This month marks two years of "In Security." Over the past year, some of my more popular columns have dealt with data aggregation and theft, the limits of risk management, getting along with human resources and how to spot and handle rogue security staff, encroachments on personal privacy, and the humor we find in the nonsensical things we hear from security consultants and the consulted. Sometimes it's the laugh of recognition; sometimes it's the laugh right before everyone looks away nervously and changes the subject. In either case, it's worth taking a look back before considering what's next.
Progress happens -- though sometimes in slow motion. In response to last week's column about phishing within organizations, Rex Warren, a colleague and partner at Leviathan Security, responded with a related experience where people in big organizations sometimes forget that sometimes they need to prove their identity. He received a call recently that went something like this:
Caller: "You owe money, I'll take your account number."
Rex: "How do I know you're not a criminal?"
Caller: "I'm not a criminal."
Rex: "A good criminal wouldn't acknowledge being a criminal. In fact a dumb one wouldn't either."
Caller: "I know your 'secret' authentication information."
Rex: "That proves it's me not you; How do I know you didn't steal that information?"
Caller: I'm not a criminal.
Rex: We've been over that.
How would you make that system work, exactly? Think less tech and more do-unto-others. While generally impressed with my own credit union's variable risk-based identification and authentication processes -- this past year they started asking more authentication questions for transfers than for lower-risk balance inquires, for example -- it would be nice to receive a periodic mailing with a list of authenticators or secret questions I could ask them . This would be useful in the unusual case where they contact me about errors, suspected fraud or other problems. The technology is available; maybe we'll see more implementation next year.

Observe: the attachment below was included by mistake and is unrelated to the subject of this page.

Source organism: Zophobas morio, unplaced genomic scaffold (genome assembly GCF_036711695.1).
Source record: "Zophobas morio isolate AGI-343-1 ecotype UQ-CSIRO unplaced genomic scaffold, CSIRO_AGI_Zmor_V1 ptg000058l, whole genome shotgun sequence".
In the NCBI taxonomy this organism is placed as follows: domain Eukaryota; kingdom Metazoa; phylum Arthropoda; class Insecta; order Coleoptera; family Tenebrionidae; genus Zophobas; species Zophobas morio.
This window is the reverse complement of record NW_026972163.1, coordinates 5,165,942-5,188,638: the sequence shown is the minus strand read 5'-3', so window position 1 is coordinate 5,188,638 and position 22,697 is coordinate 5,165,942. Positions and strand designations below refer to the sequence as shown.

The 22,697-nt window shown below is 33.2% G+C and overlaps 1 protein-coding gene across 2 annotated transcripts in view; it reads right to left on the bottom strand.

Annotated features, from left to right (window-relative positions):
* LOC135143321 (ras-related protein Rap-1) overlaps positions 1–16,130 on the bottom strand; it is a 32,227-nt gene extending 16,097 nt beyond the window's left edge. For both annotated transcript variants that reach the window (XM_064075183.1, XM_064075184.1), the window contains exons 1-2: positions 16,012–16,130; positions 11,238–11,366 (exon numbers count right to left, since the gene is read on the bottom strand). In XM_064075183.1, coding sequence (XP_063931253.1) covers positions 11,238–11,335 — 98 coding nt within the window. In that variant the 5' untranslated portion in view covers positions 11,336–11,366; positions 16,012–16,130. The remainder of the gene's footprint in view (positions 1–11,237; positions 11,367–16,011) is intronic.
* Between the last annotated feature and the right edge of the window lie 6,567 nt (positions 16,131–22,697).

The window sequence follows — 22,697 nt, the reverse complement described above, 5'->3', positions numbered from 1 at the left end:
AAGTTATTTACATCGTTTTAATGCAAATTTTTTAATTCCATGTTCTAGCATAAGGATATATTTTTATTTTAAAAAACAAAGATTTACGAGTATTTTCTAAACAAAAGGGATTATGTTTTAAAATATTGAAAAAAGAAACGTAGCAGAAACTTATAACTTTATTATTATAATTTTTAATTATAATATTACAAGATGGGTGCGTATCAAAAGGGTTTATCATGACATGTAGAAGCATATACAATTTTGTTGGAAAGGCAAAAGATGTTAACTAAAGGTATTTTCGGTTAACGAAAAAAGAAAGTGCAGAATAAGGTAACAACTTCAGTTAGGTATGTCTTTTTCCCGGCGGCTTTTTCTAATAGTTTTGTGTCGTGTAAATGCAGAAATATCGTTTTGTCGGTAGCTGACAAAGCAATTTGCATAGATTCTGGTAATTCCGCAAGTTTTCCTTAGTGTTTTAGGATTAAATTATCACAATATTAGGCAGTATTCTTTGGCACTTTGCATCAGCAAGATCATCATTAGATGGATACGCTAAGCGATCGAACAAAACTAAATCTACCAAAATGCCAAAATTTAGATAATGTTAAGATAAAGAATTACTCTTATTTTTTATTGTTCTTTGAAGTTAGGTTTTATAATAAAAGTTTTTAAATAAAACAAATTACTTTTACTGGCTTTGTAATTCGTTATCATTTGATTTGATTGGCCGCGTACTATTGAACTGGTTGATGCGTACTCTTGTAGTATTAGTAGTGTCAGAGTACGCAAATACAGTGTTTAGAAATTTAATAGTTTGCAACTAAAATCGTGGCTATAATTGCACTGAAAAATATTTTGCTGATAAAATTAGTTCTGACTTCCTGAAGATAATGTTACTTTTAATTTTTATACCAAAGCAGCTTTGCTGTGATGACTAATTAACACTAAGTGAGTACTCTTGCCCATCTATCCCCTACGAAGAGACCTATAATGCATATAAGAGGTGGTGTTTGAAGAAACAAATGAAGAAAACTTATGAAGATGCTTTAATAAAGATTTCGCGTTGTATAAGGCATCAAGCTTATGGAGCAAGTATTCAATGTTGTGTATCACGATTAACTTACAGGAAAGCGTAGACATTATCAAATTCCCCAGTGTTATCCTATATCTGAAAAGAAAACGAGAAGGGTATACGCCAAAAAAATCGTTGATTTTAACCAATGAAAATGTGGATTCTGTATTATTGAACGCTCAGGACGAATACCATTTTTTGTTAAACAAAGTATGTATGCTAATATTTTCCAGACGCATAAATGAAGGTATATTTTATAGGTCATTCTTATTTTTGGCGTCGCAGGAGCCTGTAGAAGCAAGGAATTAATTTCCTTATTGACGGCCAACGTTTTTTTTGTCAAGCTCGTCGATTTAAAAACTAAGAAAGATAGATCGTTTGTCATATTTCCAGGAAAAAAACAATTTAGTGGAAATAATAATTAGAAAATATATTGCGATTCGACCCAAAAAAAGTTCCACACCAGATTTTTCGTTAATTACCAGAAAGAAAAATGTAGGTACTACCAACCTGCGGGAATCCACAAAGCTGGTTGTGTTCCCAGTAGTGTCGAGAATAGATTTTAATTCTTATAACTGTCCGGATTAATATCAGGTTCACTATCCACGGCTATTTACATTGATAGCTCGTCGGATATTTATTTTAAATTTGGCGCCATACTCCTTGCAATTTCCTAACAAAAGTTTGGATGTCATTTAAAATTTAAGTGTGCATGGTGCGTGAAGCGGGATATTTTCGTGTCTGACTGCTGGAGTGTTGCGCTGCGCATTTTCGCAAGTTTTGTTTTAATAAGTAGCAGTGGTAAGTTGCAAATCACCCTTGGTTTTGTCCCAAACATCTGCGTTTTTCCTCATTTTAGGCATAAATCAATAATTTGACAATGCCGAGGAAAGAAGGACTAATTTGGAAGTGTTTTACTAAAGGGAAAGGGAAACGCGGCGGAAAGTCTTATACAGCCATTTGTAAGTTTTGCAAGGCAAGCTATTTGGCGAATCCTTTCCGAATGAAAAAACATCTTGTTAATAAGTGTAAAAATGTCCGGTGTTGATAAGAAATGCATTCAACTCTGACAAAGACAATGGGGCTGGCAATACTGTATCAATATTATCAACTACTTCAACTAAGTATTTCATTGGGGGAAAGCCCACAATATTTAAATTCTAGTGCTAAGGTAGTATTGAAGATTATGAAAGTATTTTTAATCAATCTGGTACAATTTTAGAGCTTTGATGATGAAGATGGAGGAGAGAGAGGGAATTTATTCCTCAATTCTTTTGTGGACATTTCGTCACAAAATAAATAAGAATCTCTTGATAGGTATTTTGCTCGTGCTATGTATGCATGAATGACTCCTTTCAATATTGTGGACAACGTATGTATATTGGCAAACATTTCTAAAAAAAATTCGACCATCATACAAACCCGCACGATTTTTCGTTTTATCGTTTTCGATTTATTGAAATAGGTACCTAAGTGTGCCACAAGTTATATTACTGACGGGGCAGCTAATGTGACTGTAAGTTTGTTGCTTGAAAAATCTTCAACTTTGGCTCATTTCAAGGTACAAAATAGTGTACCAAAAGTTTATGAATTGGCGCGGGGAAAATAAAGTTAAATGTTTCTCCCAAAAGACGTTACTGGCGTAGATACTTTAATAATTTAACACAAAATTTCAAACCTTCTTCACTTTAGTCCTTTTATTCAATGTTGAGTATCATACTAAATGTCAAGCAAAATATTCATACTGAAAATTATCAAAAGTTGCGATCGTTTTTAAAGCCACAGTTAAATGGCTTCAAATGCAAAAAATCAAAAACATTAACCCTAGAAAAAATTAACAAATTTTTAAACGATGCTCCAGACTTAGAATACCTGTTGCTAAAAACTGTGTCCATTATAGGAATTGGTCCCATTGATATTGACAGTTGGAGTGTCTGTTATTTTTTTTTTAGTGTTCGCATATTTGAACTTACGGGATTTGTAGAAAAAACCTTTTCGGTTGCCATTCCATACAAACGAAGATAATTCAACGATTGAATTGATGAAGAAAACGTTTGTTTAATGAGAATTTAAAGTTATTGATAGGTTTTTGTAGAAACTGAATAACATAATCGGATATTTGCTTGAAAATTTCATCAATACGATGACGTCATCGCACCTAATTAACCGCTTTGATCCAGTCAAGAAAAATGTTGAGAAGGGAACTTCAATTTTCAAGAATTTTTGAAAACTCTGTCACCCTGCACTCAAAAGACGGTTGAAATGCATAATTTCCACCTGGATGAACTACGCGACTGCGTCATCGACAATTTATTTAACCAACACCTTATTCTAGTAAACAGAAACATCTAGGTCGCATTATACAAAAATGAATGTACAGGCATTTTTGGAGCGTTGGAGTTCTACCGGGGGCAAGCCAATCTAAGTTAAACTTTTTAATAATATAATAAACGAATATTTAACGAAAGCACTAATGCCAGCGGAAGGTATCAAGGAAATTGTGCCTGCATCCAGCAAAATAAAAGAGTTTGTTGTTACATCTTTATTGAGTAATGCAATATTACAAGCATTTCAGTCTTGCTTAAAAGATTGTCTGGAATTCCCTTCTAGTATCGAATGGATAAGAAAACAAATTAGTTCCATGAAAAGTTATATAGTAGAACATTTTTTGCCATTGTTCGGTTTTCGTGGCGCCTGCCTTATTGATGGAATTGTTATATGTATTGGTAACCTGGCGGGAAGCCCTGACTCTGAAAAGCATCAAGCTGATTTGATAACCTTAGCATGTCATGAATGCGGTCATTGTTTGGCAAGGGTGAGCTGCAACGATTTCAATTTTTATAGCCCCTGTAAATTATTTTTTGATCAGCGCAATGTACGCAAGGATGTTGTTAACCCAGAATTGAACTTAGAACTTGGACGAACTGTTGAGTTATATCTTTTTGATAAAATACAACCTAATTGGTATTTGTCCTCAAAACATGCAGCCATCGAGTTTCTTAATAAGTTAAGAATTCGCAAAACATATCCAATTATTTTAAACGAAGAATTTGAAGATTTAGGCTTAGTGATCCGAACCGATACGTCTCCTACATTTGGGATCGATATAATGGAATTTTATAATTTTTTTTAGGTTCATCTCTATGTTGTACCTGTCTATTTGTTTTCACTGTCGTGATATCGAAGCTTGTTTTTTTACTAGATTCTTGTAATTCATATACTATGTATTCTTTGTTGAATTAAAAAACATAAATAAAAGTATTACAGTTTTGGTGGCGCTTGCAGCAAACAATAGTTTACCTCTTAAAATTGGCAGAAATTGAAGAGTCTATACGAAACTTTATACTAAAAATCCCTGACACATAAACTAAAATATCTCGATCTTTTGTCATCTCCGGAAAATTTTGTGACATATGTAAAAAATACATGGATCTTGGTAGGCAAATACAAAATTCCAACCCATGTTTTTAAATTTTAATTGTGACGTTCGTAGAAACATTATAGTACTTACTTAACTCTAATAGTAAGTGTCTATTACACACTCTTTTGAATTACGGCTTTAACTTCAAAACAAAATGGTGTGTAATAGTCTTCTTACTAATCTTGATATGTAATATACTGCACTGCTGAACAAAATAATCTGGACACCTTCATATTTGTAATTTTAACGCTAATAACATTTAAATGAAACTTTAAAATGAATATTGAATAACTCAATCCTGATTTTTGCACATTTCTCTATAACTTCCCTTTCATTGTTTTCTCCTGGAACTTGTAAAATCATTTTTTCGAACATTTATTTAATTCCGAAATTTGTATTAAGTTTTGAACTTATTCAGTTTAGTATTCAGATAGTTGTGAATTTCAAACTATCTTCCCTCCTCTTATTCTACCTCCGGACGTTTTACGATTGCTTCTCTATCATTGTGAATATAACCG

Continuing the thinking-trumps-technology theme, more and more enlightened managers and educators realized over the past year that filtering software pushed by the likes of SurfControl and Websense doesn't work. It's not because the technology can't pick out words or URLs, but because employees and children intent on pursuing blocked content usually can find a way to retrieve it.
For example, Google arguably performs the foremost and broadest research into filtering. Yet the flexibility provided by search and proxy tools to bypass other filtering systems easily surpasses the sophistication of their own "SafeSearch" technology. Technology doesn't fix social and behavior problems, and filtering is eventually destined to head the way of prohibition, dance-hall bans, and the V-Chip.
Social education taking the place of mindless tools in both the workplace and schools? That's a positive development. Just as the Ron Popeil "set-it-and-forget-it" approach doesn't provide gourmet meals, the path to professionalism at work and critical thinking in school is best served by clear rules, trust and reasonable monitoring -- not roadblocks. The recent Virginia state foray into meaningful Net education still smacks of 50's educational films on the dangers of social diseases and fast driving, but helping the kids think is a giant step in the right direction.